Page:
On March 25, unidentified attackers threw a stun grenade at the home of the Nasiriyah municipal director, Kadhim al-Safi, in Dhi-Qar province. The attack caused material damage to the building.
On March 26, the Security Media Cell said Iraqi F-16 warplanes carried out 19 airstrikes on ISIS positions in the Himrin mountain range in Salah ad-Din province. The strikes destroyed several ISIS caves and hideouts.
On March 26, a remnant of war explosion killed a 12-year-old shepherd in the village of Tawlah Bash in al-Ayadiyah subdistrict of Ninewa province.
On March 26, a roadside improvised explosive device (IED) detonated near a security checkpoint in the Jarbouya area of Samawah in Muthanna province. The explosion injured two civilians.
On March 27, an IED exploded on a Ninewa police vehicle in the district of Shoura south of Mosul, injuring one police officer.
On March 27, unidentified gunmen on a motorcycle targeted a group of civilians in a drive-by shooting in al-Rifai district in Dhi-Qar province. A security source said the targeted group are political supporters of new al-Rifai mayor Ammar al-Rikabi. The attack injured a bystander. Rifai saw new protests this week, as supporters of former mayor Kadhim Musa al-Fayyad continued to call for Rikabi’s removal and Fayyad’s reinstatement.
On March 27, Turkish warplanes bombed Kurdistan Workers’ Party (PKK) targets in the villages of Batifa and Upper and Lower Banki in the Zakho district of Duhok province. The airstrikes followed PKK attacks on a Turkish military base in the Kurdistan Region.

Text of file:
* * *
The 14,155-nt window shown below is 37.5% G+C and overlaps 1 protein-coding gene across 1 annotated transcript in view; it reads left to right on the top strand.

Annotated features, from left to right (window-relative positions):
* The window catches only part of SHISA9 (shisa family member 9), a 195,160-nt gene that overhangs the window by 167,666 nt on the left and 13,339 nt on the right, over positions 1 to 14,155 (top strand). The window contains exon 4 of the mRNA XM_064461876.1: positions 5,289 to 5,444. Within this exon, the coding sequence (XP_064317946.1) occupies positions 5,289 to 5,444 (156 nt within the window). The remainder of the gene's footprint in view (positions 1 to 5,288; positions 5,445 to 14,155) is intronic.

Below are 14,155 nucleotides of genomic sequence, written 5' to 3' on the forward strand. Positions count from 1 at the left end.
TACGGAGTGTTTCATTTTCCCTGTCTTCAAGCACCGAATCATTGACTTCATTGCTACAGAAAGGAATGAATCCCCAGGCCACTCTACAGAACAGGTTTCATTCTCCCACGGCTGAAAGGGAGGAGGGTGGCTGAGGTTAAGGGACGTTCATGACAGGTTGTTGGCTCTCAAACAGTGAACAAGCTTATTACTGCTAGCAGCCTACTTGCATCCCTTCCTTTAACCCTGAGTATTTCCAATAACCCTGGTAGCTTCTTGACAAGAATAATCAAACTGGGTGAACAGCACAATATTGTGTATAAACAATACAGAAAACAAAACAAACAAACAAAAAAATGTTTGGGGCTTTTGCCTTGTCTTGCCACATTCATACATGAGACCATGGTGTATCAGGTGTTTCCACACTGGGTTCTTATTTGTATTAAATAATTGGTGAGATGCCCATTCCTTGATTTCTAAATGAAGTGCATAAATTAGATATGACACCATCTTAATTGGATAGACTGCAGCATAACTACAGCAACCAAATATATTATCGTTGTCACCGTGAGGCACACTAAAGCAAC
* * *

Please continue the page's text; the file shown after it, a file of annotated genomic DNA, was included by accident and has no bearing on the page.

On March 27, an IED exploded outside the home of tribal leader Sheikh Saeed al-Jassim in the Tarmiyah suburbs north of Baghdad. The explosion damaged a vehicle in front of the home but did not cause injuries.
On March 28, an IED struck a PMF patrol, identified as Kataeb Aimat al-Baqi, in the Himrin district of Diyala province, killing one PMF fighter and wounding three others.
On March 29, an IED targeted a contractor convoy transporting supplies for the International Coalition on the highway outside Hilla in Babylon province. The explosion set one truck on fire and injured its Iraqi driver. On March 30, attackers detonated a “sticky bomb” IED they had planted on another contractor convoy on the highway near Nasiriyah in Dhi-Qar province. The bomb damaged a Land Cruiser pickup truck destined for the Iraqi Security Forces (ISF). The Security Media Cell said another IED struck the same convoy in Babylon province, damaging more vehicles and their cargo. The same day, a fourth IED struck an International Coalition supply convoy in the Dujail area of Salah ad-Din province, without causing injuries. On April 1, a fifth IED targeted a Coalition supply convoy on the Abu Ghraib highway west of Baghdad. The blast did not cause casualties or damage.
On March 29, the Popular Mobilization Commission said two PMF fighters died during an anti-ISIS operation in the Samarra district of Salah ad-Din province. The fallen fighters were a regimental commander in the 314th Brigade and a fighter in the 315th Brigade.